IDEAS home Printed from https://ideas.repec.org/p/fip/fedlwp/2014-024.html
   My bibliography  Save this paper

Occupational hazards and social disability insurance

Author

Listed:
  • Amanda M. Michaud
  • David Wiczer

Abstract

Using retrospective data, we introduce evidence that occupational exposure significantly affects disability risk. Incorporating this into a general equilibrium model, social disability insurance (SDI) affects welfare through (i) the classic, risk-sharing channel and (ii) a new channel of occupational reallocation. Both channels can increase welfare, but at the optimal SDI they are at odds. Welfare gains from additional risk-sharing are reduced by overly incentivizing workers to choose risky occupations. In a calibration, optimal SDI increases welfare by 2.6% relative to actuarially fair insurance, mostly due to risk sharing.

Suggested Citation

  • Amanda M. Michaud & David Wiczer, 2014. "Occupational hazards and social disability insurance," Working Papers 2014-24, Federal Reserve Bank of St. Louis, revised 03 Oct 2016.
  • Handle: RePEc:fip:fedlwp:2014-024
    as

    Download full text from publisher

    To our knowledge, this item is not available for download. To find whether it is available, there are three options:
    1. Check below whether another version of this item is available online.
    2. Check on the provider's web page whether it is in fact available.
    3. Perform a search for a similarly titled item that would be available.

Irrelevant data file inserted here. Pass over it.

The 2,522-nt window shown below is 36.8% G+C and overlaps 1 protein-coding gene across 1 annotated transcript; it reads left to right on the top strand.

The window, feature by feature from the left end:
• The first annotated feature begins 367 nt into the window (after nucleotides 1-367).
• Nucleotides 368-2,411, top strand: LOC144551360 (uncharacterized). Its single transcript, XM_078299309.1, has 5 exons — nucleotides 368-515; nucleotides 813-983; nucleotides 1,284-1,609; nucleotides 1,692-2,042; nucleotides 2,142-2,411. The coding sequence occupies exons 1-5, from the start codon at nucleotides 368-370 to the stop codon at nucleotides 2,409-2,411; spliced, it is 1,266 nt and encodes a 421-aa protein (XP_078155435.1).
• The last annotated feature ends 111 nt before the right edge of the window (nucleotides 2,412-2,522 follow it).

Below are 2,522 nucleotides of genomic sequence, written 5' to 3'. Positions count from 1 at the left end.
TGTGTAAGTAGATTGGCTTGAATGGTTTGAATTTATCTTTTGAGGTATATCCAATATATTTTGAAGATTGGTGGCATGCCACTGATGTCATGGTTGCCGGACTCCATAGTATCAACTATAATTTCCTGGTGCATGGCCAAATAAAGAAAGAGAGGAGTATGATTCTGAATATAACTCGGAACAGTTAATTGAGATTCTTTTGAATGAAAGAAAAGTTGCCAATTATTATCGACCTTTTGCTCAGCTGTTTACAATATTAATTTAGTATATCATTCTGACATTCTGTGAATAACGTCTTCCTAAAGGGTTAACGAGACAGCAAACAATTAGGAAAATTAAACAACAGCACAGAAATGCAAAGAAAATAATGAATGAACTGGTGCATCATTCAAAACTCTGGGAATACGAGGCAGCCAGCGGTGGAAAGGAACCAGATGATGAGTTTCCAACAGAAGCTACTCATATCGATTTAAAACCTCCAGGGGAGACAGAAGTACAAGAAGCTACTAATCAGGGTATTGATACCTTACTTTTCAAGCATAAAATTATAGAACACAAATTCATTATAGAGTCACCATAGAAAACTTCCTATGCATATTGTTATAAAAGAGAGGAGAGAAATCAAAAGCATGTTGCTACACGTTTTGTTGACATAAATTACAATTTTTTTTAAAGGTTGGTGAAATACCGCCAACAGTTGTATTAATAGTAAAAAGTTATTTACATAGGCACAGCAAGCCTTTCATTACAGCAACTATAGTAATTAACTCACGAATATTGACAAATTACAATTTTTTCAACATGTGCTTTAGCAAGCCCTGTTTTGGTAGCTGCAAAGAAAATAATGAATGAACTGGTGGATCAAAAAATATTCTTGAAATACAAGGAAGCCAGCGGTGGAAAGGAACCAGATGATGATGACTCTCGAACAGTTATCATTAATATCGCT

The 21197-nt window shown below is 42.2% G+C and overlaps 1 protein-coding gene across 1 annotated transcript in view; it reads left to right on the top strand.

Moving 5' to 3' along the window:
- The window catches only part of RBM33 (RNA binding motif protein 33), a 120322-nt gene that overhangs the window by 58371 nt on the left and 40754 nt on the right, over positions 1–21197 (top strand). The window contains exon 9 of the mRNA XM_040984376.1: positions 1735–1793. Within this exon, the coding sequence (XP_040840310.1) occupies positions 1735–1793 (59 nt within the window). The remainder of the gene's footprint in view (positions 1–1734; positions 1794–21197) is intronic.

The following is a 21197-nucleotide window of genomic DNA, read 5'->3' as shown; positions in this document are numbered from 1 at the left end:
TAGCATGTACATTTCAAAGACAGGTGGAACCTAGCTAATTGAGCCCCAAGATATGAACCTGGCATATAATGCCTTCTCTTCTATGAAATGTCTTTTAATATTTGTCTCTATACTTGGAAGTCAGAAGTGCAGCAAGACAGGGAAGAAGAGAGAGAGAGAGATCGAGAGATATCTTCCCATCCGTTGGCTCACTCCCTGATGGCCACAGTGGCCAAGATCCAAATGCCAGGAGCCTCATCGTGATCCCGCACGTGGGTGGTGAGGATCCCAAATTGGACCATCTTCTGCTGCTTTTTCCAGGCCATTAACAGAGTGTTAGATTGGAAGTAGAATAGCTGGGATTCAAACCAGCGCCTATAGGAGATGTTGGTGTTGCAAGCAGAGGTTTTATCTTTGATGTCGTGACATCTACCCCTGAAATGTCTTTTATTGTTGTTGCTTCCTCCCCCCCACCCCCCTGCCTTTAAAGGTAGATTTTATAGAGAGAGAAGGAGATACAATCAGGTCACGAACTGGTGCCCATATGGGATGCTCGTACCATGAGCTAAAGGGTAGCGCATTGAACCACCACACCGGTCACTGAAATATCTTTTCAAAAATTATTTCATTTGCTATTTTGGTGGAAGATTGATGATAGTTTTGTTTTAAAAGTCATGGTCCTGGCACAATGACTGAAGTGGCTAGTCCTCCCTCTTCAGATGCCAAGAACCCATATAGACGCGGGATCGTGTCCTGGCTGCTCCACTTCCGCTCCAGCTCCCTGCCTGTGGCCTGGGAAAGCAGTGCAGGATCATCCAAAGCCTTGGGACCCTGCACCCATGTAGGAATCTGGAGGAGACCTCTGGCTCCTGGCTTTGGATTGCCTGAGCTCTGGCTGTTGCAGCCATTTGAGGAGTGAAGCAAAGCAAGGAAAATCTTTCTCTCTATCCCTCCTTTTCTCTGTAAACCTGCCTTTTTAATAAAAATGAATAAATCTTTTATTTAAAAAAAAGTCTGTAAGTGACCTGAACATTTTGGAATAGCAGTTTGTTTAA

Other versions of this item:

    References listed on IDEAS

    as
    1. Jason M. Fletcher & Jody L. Sindelar & Shintaro Yamaguchi, 2011. "Cumulative effects of job characteristics on health," Health Economics, John Wiley & Sons, Ltd., vol. 20(5), pages 553-570, May.
    2. Bastian Ravesteijn & Hans van Kippersluis & Eddy van Doorslaer, 2018. "The wear and tear on health: What is the role of occupation?," Health Economics, John Wiley & Sons, Ltd., vol. 27(2), pages 69-86, February.
    3. Fortin, Nicole & Lemieux, Thomas & Firpo, Sergio, 2011. "Decomposition Methods in Economics," Handbook of Labor Economics, in: O. Ashenfelter & D. Card (ed.), Handbook of Labor Economics, edition 1, volume 4, chapter 1, pages 1-102, Elsevier.
    4. Kitao, Sagiri, 2014. "A life-cycle model of unemployment and disability insurance," Journal of Monetary Economics, Elsevier, vol. 68(C), pages 1-18.
    5. John Rust & Christopher Phelan, 1997. "How Social Security and Medicare Affect Retirement Behavior in a World of Incomplete Markets," Econometrica, Econometric Society, vol. 65(4), pages 781-832, July.
    6. Morefield Brant & Ribar David C. & Ruhm Christopher J., 2012. "Occupational Status and Health Transitions," The B.E. Journal of Economic Analysis & Policy, De Gruyter, vol. 11(3), pages 1-29, March.
    7. Mikhail Golosov & Aleh Tsyvinski, 2006. "Designing Optimal Disability Insurance: A Case for Asset Testing," Journal of Political Economy, University of Chicago Press, vol. 114(2), pages 257-279, April.
    Full references (including those not matched with items on IDEAS)

    Citations

    Blog mentions

    As found by EconAcademics.org, the blog aggregator for Economics research:
    1. Occupational Hazards and Social Disability Insurance
      by Christian Zimmermann in NEP-DGE blog on 2017-11-04 02:18:29

    Citations

    Citations are extracted by the CitEc Project, subscribe to its RSS feed for this item.
    as


    Cited by:

    1. Faith Guvenen & Burhan Kuruscu & Satoshi Tanaka & David Wiczer, 2020. "Multidimensional Skill Mismatch," American Economic Journal: Macroeconomics, American Economic Association, vol. 12(1), pages 210-244, January.